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JAK The Fate of the Furious Review

Updated on April 29, 2017

The Fate of the Furious Review

Fate of the Furious (The Fast and the Furious 8)

The 8th in a series of movies has a lot of work to keep things fresh and interesting while still feeling connected to previous movies. Fate of the Furious has to deal with a new director, as well as the loss of the series’ main character (RIP Paul Walker). It also has to deal with the escalation of absurd action sequences in previous installments

From the very beginning it’s a strong start. The movie starts out in Cuba with a street race. Vin Diesel has to show off his driving skills in support of his cousin. He strips down a Cuban classic into a ratrod to defend the honour of his family. Previous movies had gotten away from the ‘street racer’ origin of the series, so this was a fantastic way to show this movie knows exactly what it’s supposed to be.

Not only does it start strong, it continues to be strong. Returning characters are brought back with flair, letting us know what they’ve been up to, but also with enough context that the movie is easily accessible to anyone who’s forgotten, or never seen previous installments (new viewers will miss a few in jokes, but overall understand exactly what’s going on.)

With so many characters, it would be very simple for them to become caricatures, or place holders for plot points. Instead, they are all given a chance to be themselves in terms of their own story arcs and having their own moments. It IS an action movie, so the story arcs are pretty shallow, but they are balanced very well. Vin Diesel, Jason Statham and Charlize Theron are clearly the stars, but the supporting actors all have great scenes and dialogue.

A common problem with a series of stories is there seems to be a rule about ramping things up. More characters, more action, more more more. In a series that features car chases and action sequences they had been pushing credulity more and more. For the most part ‘Fate’ keeps the action sequences exciting, intense, easy to follow and plausible. Certainly ‘plausible’ is still kept to the realm of action movies where gun shots are shrugged off, but the characters have been dialed back from their ninja level fighting skills, or cars flying through the skyline. The action fuels the story, instead of being spectacle for the sake of spectacle. (There are still over the top scenes. If you want realism, then maybe movies aren’t for you.)

Aside from street racing, the series is also known for creative car chases. Previous movies have taken us through city streets around the world, deserts, mountains, high rises, so keeping it fresh is perhaps the biggest challenge. Yet they do. Racing through the streets of Havana, Cuba, New York City and the frozen arctic ocean does that well. Villains making use of modern ‘computer controlled cars’ provides some fantastic visuals.

While there are always cheats to get characters motivated to get the story done in a 2 hour movie, most of the characters are consistent with their previous portrayals. In the cases where they’re not, there are on screen explanations of why they’re acting the way they do. Vin Diesel continues to value his family above all. The Rock continues to do the right thing even if it means bending some rules. Charlize Theron is the consummate modern villain, believing themselves to be doing nasty things in order to accomplish a greater good. Kurt Russel continues to play the best ‘mysterious spy master’ I’ve ever seen on film. (In Furious 7 I claimed he was a better Nick Fury than Samuel L Jackson. I still say that’s true. Giving him a by the book protégé in Scott Eastwood is a very enjoyable sub plot.) The biggest wildcard is Jason Statham. We’re given an inkling as to why he’s changed, but that’s something reserved for the next film. Luckily, he plays his part so very well, it’s easy to forgive the cheats involved in his arc.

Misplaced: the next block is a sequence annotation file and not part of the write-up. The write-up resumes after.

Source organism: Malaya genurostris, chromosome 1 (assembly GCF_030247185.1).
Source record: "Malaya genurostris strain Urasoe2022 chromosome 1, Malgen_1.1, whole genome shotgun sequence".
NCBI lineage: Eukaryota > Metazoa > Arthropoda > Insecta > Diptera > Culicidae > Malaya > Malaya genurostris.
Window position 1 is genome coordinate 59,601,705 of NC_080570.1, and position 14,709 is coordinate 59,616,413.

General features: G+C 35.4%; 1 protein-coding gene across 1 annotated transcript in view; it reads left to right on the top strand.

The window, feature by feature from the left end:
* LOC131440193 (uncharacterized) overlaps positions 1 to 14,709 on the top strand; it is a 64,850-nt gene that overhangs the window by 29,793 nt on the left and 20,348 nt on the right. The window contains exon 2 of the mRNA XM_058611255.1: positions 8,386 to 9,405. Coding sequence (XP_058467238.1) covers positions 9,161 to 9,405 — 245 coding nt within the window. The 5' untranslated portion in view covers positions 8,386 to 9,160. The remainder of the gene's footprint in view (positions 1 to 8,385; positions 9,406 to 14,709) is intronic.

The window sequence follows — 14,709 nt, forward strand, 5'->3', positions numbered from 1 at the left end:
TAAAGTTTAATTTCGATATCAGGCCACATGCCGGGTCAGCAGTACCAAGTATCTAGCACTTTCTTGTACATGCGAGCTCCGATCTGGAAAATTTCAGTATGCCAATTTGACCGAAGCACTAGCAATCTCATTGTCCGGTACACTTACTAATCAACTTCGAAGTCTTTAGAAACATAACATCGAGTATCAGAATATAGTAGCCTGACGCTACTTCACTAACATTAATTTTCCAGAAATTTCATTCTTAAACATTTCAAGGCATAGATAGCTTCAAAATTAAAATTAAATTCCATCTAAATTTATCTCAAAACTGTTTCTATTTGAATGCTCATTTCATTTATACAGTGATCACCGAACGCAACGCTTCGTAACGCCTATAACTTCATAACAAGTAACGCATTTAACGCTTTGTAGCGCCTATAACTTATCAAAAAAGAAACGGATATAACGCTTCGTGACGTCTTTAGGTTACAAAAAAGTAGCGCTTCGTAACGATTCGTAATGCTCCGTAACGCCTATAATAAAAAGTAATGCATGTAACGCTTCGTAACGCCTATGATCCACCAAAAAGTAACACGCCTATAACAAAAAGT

Frustration includes ‘mysterious’ villains and some uncessary bending of the rules of physics
Fate does of have its moments of frustration. The motives of the villains are withheld from the audience. There is no pay off for that. Indeed, knowing what they’re doing right away would have provided more tension, and allowed other twists and surprises to be more meaningful. Instead too much comes late in the movie, without a sense of scale, it’s hard feel mounting tension.

While physics are more respected than previous movies, a few times the rules are comically disregarded. Specifically, there’s a scene where the cars are trying to outrun a submarine, and the cars are winning. So far so good. Suddenly the submarine breaks through the ice and begins to outrace the cars. So… a submarine underwater is slower than cars, but plowing through the ice is faster?

I really enjoyed the ‘computer controlled’ car chase, and it starts out well enough, with modern cars being taken over. However, it’s hard to suspend disbelief when Crown Victorias are being taken over. I’ll believe a Tesla or a Jeep with automated parking being taken over. Not an old taxi. There was just no need for that.

Ultimately the characters, the action and the situation of the movie is a lot of fun. Helen Mirren has a fun cameo role. The Rock is as charming as ever. All of the old characters are back (where possible). The underlying themes of family and doing the ‘right’ thing continues to inform the story. There are some common action movie sins, but they’re all in spirit of keeping things exciting. The music is energetic, the characters are having fun, and the story twists and turns without ever being difficult to follow. It’s not the best Fast & Furious movie, but I’d put it in the top 3.


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